Ripe Peach Smoothies

At the NYC Greenmarket  farmers’ market in Boro Park, Brooklyn, last Thursday, there were plenty of “customers” for the free smoothies and gazpacho we handed out. The tree-ripened peaches were at the height of summer perfection. I’d been really looking forward to sharing this post with you, but didn’t want to publish until after you had a chance to taste the samples at the market.

For some people, the occasional or targeted-use of home-made smoothies are a great way to get essential nutrients, especially fiber, enzymes and water-soluble vitamins into the body. They can be a good choice if you are in fairly good health to begin with or if you’re a picky eater who isn’t getting the nutrition you need. They are great for children, especially those with sensory disorders and swallowing difficulties.

You can start with a blank-slate smoothie, which is based on the seasonal fruits that are best for your personal nutritional needs, and build from there.

You don’t really need to add any sweetener if the fruit you are using is as ripe as it should be. The great thing about bananas is that they ripen beautifully at home, but they aren’t suitable if you have certain health issues that are characterized as “damp” in TCM. If you add a touch of cinnamon it heightens the sweetness of the fruit without adding calories or sugar. There is solid evidence that cinnamon can help bring blood sugar levels to the normal range in both diabetics and the general population.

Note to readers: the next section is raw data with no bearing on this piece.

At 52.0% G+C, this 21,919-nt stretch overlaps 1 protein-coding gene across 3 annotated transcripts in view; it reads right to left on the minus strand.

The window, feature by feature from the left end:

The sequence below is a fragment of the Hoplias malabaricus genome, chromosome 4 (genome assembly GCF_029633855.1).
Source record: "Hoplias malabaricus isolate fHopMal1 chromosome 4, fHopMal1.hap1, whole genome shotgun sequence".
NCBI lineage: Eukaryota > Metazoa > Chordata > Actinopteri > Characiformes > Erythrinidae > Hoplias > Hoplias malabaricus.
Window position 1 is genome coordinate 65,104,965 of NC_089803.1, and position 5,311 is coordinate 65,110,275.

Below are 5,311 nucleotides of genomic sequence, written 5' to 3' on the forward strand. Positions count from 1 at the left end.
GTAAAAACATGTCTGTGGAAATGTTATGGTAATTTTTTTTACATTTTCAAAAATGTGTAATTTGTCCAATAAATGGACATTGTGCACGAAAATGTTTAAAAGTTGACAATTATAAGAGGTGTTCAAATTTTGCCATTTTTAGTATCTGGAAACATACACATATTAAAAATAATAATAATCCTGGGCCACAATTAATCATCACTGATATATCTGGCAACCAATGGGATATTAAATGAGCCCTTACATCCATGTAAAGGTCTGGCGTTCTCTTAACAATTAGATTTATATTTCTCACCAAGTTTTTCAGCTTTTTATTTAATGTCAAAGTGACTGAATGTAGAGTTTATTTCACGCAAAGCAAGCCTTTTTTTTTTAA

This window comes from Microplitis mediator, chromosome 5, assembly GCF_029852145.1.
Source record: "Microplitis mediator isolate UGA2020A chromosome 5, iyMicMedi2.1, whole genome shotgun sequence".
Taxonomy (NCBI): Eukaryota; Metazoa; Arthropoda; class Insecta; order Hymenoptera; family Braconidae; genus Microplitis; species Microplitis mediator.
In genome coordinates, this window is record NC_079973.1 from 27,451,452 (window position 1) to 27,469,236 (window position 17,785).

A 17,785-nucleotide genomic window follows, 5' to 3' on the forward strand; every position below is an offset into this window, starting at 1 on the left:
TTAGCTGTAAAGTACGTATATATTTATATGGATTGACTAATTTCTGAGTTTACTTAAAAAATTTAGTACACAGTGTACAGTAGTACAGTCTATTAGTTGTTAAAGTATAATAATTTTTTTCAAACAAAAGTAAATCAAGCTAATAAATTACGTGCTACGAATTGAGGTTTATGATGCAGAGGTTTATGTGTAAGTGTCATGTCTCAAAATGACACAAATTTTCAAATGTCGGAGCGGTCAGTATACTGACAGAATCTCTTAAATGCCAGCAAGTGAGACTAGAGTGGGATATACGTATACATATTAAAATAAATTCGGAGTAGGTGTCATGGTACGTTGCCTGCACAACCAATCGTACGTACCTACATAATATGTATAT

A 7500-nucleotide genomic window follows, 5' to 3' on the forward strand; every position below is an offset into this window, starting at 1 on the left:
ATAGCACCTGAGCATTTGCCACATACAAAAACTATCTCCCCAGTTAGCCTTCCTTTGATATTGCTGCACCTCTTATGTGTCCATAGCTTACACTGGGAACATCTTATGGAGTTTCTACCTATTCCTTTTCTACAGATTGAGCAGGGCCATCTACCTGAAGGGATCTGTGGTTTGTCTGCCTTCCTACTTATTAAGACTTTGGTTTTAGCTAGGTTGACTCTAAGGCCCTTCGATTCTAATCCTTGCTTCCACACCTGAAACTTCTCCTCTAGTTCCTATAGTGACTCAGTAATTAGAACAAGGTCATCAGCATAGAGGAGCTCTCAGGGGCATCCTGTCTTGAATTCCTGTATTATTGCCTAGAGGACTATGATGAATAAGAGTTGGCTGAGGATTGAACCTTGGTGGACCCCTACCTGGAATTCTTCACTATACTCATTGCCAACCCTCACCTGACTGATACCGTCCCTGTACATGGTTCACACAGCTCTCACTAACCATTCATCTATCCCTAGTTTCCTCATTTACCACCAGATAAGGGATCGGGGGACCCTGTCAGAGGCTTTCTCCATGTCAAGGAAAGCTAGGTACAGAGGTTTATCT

Many recipes for smoothies or shakes call for milk (both dairy and nut or soy milk). Many people (including children), simply cannot tolerate the heavily processed milk generally available today. There is an ever-expanding body of evidence that says that soy products should be restricted and only used occasionally. I never was a fan of soy milk, it too, produces phlegm. Rice milk and almond milk also should be used only occasionally (I don’t think hemp milk should be used at all, except by very frail individuals who need a rich source of Omega 6 fatty acids). In a later post I’ll teach you how to make healthy “milks” from various whole foods.

If you find you (or your children) suffer frequently from sinus infections, earaches, colds and congestion milk (and many other dairy products  as well as soy and other non-dairy milks, and even whey) might be the culprit. If you want to add calcium (and protein) to your smoothie, try adding two tablespoons tahini or almond butter.

Another popular ingredient is citrus fruit juices, especially orange juice. Processed orange juice can also produce phlegm and if drunk frequently, intolerance, even allergy, may develop. Without the fiber of the pulp and the bio-flavanoids in the pitch, strained, bottled or packaged orange juice or products containing it are not necessarily a good choice for most people. If you love oranges, eat an orange.

It’s important to make smoothies with real foods. Store-bought smoothies often contain sweeteners and artificial forms of vitamins and minerals. Many contain whey or soy protein, both of which are not suitable for everyone (soy especially). Like most processed foods, these can produce acidosis and inflammation in the body over time.